"I came here to...I was hoping..."
"Yes?" said Gregory expectantly. He seemed to be on the verge of smirking.
"I want to marry your daughter." What it lacked in eloquence, it made up for in brevity.
Gregory's expression sobered. "I see."
"As you know, we have been...courting for some time now." With the air well and truly cleared by his outburst, words seemed to flow more easily, though John vaguely hoped he was not shouting. The roaring in his ears was making it difficult for him to hear himself talk. "I would like to ask Helen for her hand, and I came here to ask for your blessing."
Gregory remained silent, his expression unchanged. Clearly, he was expecting something. John would have gladly provided it, if only he knew what it was.
A crucial excerpt from his speech suddenly came back to him. "I will give her a good life." ("Will" had replaced "can" during one of his many revisions, on the grounds that it sounded more definitive.)
When Gregory still did not react, John felt compelled to somehow justify his existence, but nothing he had ever achieved seemed worth mentioning. His Winchester upper sixths cricketing trophy was probably not up to the task.
This meeting was, of course, merely a formality as far as John was concerned. One had to make certain concessions to the proper way of things. He was reasonably confident that Helen would accept his proposal, and even more confident that, if she did consent to marrying him, Gregory’s views would make no difference one way or the other. She willingly deferred to her father in matters of science, but affairs of the heart were her bailiwick and not open for discussion. But form was form, and he did not want to take any chances. He had no intention of whisking Helen away to Gretna Green as if their union was something of which they ought to be ashamed. More worryingly, he was well aware of the damage that could be inflicted on his person by some of the creatures Gregory had at his disposal.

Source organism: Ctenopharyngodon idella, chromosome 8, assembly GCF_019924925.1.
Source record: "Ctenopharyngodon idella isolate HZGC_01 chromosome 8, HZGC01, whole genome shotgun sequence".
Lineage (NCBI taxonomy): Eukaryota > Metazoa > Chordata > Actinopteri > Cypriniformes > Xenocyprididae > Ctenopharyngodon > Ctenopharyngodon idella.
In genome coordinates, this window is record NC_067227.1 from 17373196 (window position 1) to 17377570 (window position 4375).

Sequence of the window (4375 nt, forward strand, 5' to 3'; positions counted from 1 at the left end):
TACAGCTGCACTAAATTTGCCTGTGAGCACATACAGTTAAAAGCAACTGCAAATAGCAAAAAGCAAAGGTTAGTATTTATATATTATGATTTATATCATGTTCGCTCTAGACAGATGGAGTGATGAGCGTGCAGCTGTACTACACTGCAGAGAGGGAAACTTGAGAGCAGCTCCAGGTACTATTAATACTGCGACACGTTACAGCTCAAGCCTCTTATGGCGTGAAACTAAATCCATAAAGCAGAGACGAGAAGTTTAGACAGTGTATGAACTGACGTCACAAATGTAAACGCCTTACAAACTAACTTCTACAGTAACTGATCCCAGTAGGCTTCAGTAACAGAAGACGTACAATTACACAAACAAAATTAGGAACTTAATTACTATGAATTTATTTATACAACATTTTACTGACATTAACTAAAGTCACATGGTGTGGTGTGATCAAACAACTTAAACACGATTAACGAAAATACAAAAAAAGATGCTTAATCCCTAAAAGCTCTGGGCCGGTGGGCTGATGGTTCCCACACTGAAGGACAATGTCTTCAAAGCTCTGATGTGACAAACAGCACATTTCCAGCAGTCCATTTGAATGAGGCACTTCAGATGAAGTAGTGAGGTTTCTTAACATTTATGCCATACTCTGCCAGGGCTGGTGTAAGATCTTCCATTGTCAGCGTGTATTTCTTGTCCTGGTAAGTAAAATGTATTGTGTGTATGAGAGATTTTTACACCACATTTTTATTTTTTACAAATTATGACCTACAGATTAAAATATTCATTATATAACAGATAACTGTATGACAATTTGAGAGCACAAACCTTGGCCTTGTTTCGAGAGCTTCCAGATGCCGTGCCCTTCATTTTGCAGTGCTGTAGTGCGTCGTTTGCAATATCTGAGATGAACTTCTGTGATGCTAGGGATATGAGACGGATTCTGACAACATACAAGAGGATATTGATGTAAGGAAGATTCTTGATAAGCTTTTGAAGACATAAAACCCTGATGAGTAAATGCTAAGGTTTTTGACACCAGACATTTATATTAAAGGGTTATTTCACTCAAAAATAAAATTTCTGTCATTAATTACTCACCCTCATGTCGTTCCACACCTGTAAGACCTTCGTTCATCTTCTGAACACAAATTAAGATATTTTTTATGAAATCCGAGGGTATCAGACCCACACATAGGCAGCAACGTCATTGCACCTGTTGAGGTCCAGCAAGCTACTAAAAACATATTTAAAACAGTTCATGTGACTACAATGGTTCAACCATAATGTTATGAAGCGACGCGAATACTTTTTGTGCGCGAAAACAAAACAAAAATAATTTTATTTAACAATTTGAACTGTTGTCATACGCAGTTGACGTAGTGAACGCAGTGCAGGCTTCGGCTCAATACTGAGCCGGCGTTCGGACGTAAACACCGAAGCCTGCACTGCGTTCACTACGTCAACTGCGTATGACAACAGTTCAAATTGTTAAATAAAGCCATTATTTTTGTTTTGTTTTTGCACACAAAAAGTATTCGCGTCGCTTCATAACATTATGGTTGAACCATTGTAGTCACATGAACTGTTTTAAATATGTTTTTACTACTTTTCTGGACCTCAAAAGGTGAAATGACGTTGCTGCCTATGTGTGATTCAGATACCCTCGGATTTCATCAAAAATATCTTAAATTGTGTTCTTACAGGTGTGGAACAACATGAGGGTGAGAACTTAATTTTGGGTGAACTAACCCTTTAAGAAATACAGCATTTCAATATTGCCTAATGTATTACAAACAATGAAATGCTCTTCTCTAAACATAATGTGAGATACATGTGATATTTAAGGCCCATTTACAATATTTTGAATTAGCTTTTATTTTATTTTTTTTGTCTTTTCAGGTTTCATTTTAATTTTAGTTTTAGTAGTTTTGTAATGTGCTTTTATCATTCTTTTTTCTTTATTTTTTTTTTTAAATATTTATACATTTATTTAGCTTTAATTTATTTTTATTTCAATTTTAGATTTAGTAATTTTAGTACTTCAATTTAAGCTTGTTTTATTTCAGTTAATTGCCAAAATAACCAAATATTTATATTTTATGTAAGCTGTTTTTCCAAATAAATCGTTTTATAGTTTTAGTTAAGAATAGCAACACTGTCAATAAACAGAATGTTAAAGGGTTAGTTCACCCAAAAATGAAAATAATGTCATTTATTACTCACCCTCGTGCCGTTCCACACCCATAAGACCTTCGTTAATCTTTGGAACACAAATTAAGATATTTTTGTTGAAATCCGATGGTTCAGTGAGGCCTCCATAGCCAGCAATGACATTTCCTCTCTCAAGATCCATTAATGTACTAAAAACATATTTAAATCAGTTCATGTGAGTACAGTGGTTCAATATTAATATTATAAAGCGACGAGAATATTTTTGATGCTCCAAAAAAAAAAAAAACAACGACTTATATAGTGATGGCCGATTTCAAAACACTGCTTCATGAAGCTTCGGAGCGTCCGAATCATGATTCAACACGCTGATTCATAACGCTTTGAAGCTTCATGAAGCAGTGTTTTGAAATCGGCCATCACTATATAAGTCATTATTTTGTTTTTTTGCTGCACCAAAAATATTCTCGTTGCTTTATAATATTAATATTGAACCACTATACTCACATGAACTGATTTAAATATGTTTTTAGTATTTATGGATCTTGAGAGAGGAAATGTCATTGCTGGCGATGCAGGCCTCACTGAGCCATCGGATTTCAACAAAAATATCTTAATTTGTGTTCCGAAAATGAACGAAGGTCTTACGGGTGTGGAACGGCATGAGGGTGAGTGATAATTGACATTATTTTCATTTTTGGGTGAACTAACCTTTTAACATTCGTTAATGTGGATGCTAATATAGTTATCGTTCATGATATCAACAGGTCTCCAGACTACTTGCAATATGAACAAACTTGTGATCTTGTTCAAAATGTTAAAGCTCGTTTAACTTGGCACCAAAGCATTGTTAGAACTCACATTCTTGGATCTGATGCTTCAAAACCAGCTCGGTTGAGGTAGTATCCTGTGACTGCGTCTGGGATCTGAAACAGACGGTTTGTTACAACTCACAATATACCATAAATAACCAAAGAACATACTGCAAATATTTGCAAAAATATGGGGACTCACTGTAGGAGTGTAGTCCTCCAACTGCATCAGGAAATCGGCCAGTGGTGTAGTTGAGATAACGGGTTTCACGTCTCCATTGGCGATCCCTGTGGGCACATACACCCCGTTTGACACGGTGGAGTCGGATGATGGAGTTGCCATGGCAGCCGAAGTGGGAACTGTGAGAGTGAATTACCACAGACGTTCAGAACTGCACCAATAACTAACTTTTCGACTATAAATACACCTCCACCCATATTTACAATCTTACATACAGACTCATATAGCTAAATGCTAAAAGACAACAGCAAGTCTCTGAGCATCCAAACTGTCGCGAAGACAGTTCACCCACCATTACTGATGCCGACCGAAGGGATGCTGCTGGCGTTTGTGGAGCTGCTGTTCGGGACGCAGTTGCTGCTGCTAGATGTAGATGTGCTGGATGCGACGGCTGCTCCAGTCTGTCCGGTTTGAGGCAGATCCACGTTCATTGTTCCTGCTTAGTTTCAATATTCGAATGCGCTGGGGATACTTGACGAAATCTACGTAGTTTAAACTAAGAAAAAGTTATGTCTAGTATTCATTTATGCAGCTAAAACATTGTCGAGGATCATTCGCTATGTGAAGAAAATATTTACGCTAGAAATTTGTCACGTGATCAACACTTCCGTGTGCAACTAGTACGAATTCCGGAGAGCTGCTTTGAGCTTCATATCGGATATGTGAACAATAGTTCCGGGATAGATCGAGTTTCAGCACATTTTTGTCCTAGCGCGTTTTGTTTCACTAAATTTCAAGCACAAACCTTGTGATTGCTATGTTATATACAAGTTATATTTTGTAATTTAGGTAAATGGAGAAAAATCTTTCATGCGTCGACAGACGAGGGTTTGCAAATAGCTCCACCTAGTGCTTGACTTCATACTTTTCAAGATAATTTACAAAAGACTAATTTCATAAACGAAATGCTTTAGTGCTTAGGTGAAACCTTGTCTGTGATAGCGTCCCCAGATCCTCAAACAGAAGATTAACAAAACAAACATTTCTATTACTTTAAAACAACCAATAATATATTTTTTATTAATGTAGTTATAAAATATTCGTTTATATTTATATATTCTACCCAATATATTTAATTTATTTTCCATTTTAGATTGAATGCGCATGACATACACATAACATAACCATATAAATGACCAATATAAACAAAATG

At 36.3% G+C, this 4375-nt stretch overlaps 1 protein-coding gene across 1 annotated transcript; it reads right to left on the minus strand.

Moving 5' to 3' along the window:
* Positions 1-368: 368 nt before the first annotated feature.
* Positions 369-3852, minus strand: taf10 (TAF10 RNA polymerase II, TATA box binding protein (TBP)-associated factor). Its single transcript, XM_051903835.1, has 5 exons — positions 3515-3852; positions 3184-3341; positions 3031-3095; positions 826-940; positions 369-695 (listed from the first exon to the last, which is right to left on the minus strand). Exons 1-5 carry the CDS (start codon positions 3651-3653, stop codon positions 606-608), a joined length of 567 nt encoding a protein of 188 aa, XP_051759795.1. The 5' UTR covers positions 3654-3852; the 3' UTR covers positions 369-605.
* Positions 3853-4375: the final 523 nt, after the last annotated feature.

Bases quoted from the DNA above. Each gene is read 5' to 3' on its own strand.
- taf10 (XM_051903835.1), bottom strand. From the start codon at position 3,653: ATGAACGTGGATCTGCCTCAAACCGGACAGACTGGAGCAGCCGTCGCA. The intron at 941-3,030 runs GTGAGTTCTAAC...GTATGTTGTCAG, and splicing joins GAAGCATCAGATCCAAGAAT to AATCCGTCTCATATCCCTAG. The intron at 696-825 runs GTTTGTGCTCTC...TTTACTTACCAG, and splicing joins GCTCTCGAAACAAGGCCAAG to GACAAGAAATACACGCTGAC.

In any event, Gregory was not the only issue. The Five, not being the most common or inconspicuous crowd at Oxford, were already the subject of more than their share of speculation around the town, and people needed very little provocation to draw the most far-fetched and startling conclusions. At the very least, they would assume she was pregnant. As much as John's insides did a pleasant little dance every time that image crossed his mind, it was not something they had yet talked about, and he would never allow his flights of fancy to undermine Helen's reputation.